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Post War Press
The days are getting shorter, shorter, the wheather uglier and we try you with an ultimately sunny picture. It's only the fur sided coat of the lady that reminds us of winter. The photo appeared in a french magazine sometime in the early fifties, but alas this won't bring you a lot of information aside that the car was registered in France. Yes, like often we took out the obvious badge and coachbuilder details. Still we think it is not that hard, so we will be tough on details about the car which has an american basis. We especially will pay attention to knowledge and trivia not readily available on the internet.
So take your time before sending in. Check your old books, magazines, brochures and other information you may have at hand. You even may know what the wherabouts of this fine coupe are, that is to say if it is a survivor. So if you like to win - only the best answer will - be sure to mention Make, Model, Year, Coachbuilder plus additonal details not exceeding 100 words. Post your answer under Comments before Monday , December 9. Outcoem of the quiz wil be published Saturday, December 14. Winner should notify us and provide us with shirt-size and mail address through info&prewarcar.com (exchange & for @).
Now that it's December it won't be long before programs, magazines and webzines come up with best-of lists, top 20s and star polls - a guaranteed success. But they are also a pretty lame waist of column inches as all the usual suspects fly by like they did the year before. In the classic car scene it's Jaguar's E-type that's heralded ad nauseum. I can't see it anymore. Or it has to be from its dark side: as the vehicle of choice in a cult movie that is so bad that it nears perfection.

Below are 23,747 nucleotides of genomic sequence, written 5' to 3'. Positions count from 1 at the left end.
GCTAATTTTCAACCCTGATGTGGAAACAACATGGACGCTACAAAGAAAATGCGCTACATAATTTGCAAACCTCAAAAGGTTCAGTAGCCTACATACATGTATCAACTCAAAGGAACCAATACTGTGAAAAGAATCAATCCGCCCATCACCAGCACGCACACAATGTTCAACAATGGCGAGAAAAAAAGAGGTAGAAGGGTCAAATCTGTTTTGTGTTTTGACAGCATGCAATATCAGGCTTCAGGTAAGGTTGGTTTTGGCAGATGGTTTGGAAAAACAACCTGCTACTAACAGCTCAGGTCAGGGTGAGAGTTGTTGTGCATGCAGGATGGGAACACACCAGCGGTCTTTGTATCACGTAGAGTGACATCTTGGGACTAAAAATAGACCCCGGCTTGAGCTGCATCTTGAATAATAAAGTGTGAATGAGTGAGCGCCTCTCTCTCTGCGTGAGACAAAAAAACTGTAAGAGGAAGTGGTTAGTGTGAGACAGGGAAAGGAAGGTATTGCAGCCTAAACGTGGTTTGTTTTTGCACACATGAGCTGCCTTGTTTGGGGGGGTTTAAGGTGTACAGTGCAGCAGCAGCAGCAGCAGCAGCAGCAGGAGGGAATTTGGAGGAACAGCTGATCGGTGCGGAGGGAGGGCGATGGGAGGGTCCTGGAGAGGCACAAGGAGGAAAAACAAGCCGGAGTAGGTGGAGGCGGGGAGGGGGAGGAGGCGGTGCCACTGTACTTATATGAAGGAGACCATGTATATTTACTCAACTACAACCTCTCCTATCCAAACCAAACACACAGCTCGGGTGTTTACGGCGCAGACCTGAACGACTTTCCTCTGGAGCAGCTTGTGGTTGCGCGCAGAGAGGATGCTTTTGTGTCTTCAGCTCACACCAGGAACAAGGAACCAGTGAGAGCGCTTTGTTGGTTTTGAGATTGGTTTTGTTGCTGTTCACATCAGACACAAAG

Danger Diabolik (1968) combines all the classic cult ingredients: a leather masked hero; a scantily clad blonde; villains in faux battle dress; lots and lots of speeded up footage on mediterranean b-roads; a black E-type plunging over a cliff and a white one entering a hidden cave by a remote controlled land slide, giving access to what looks to be a hiding place designed by the inventor of the lava lamp. Only seeing is believing. I guess it should end up seriously high in any cult movie Top 10.
(Text Jeroen Booij)
All the contemporary photographers that I work with tell me one thing. It's that you should never, repeat: never, photograph a car on anything other than a road. No wood grounds, no gravel, no rocks, not even the manicured lawn of a golf course. Do I agree? No. In fact I couldn't disagree more. My favorite picture location cannot be far enough from the beaten track; whether it's for a Land Rover or MG; a Ford or Porsche. And so Nash hits the spot with this fantastic shot to advertise their 1951 Ambassador. Never mind this is a huge 1.6 ton car with virtually no ground clearance and springs as soft as feather pillows. How they ever got it there remains a mystery. As it's doubtful whether there's even a lake or river close by for these sturdy fishermen with their outdoor gear. Don't bother. It just makes me think of that song. And that movie. Call me a romantic, I don't care. Thank god I'm a country boy.
(words Jeroen Booij)
Editor: possibly just a bit more apt for the job is the '48 Chrysler Town & Country as offered in Dragone's Winter Auction coming Saturday
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